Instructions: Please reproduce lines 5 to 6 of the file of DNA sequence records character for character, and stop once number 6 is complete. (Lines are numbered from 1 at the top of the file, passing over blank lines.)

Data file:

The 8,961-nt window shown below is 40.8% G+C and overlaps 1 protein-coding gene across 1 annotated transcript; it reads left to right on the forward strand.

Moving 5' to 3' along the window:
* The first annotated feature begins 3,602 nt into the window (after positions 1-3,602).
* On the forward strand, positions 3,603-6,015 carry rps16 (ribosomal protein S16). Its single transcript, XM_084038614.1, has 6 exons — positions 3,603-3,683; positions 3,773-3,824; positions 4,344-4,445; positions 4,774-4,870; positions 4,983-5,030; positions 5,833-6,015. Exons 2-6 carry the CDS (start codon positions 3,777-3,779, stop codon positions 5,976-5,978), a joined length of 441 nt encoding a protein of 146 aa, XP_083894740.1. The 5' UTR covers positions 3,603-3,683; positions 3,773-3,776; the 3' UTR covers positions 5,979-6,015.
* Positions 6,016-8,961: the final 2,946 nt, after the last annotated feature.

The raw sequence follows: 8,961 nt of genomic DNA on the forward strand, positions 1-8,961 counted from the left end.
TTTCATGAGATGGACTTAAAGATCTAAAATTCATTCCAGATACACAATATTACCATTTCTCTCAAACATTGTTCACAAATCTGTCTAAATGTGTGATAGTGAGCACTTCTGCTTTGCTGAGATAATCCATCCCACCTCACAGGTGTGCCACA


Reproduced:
* Positions 6,016-8,961: the final 2,946 nt, after the last annotated feature.

The raw sequence follows: 8,961 nt of genomic DNA on the forward strand, positions 1-8,961 counted from the left end.